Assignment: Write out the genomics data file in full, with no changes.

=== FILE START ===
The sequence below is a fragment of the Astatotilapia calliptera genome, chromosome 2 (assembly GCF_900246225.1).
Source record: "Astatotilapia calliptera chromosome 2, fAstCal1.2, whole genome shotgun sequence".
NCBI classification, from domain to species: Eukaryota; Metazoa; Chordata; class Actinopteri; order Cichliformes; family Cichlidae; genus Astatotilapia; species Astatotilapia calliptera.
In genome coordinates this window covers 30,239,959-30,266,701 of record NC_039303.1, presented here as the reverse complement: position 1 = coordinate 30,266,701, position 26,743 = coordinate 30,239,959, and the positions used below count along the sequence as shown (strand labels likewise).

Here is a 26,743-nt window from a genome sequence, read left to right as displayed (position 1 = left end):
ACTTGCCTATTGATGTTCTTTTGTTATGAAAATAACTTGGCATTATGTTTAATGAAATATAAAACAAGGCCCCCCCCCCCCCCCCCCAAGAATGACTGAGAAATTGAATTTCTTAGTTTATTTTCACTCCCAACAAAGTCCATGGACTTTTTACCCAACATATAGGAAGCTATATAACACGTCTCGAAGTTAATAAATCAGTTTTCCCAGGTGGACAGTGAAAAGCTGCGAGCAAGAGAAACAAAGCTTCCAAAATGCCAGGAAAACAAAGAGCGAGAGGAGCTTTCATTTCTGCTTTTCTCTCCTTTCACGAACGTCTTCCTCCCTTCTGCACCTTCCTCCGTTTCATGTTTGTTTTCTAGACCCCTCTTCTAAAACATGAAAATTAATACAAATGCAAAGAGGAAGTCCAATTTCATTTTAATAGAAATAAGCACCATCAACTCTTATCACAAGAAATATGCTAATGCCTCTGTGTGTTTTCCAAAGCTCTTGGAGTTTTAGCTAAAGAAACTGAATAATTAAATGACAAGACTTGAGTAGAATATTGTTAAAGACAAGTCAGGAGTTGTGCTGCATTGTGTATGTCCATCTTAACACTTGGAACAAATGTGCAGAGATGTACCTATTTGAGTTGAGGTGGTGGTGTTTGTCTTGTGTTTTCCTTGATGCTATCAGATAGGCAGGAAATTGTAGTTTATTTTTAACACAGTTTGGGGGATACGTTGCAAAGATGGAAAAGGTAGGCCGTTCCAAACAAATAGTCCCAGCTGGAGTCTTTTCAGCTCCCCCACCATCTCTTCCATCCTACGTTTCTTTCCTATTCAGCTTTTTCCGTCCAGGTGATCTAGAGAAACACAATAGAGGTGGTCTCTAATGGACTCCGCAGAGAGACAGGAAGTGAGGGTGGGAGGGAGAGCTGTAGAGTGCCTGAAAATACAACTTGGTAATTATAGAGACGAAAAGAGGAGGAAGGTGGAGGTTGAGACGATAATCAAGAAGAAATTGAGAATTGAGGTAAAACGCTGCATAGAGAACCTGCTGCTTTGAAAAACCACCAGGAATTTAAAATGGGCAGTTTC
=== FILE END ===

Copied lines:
The sequence below is a fragment of the Astatotilapia calliptera genome, chromosome 2 (assembly GCF_900246225.1).
Source record: "Astatotilapia calliptera chromosome 2, fAstCal1.2, whole genome shotgun sequence".
NCBI classification, from domain to species: Eukaryota; Metazoa; Chordata; class Actinopteri; order Cichliformes; family Cichlidae; genus Astatotilapia; species Astatotilapia calliptera.
In genome coordinates this window covers 30,239,959-30,266,701 of record NC_039303.1, presented here as the reverse complement: position 1 = coordinate 30,266,701, position 26,743 = coordinate 30,239,959, and the positions used below count along the sequence as shown (strand labels likewise).

Here is a 26,743-nt window from a genome sequence, read left to right as displayed (position 1 = left end):
ACTTGCCTATTGATGTTCTTTTGTTATGAAAATAACTTGGCATTATGTTTAATGAAATATAAAACAAGGCCCCCCCCCCCCCCCCCCAAGAATGACTGAGAAATTGAATTTCTTAGTTTATTTTCACTCCCAACAAAGTCCATGGACTTTTTACCCAACATATAGGAAGCTATATAACACGTCTCGAAGTTAATAAATCAGTTTTCCCAGGTGGACAGTGAAAAGCTGCGAGCAAGAGAAACAAAGCTTCCAAAATGCCAGGAAAACAAAGAGCGAGAGGAGCTTTCATTTCTGCTTTTCTCTCCTTTCACGAACGTCTTCCTCCCTTCTGCACCTTCCTCCGTTTCATGTTTGTTTTCTAGACCCCTCTTCTAAAACATGAAAATTAATACAAATGCAAAGAGGAAGTCCAATTTCATTTTAATAGAAATAAGCACCATCAACTCTTATCACAAGAAATATGCTAATGCCTCTGTGTGTTTTCCAAAGCTCTTGGAGTTTTAGCTAAAGAAACTGAATAATTAAATGACAAGACTTGAGTAGAATATTGTTAAAGACAAGTCAGGAGTTGTGCTGCATTGTGTATGTCCATCTTAACACTTGGAACAAATGTGCAGAGATGTACCTATTTGAGTTGAGGTGGTGGTGTTTGTCTTGTGTTTTCCTTGATGCTATCAGATAGGCAGGAAATTGTAGTTTATTTTTAACACAGTTTGGGGGATACGTTGCAAAGATGGAAAAGGTAGGCCGTTCCAAACAAATAGTCCCAGCTGGAGTCTTTTCAGCTCCCCCACCATCTCTTCCATCCTACGTTTCTTTCCTATTCAGCTTTTTCCGTCCAGGTGATCTAGAGAAACACAATAGAGGTGGTCTCTAATGGACTCCGCAGAGAGACAGGAAGTGAGGGTGGGAGGGAGAGCTGTAGAGTGCCTGAAAATACAACTTGGTAATTATAGAGACGAAAAGAGGAGGAAGGTGGAGGTTGAGACGATAATCAAGAAGAAATTGAGAATTGAGGTAAAACGCTGCATAGAGAACCTGCTGCTTTGAAAAACCACCAGGAATTTAAAATGGGCAGTTTC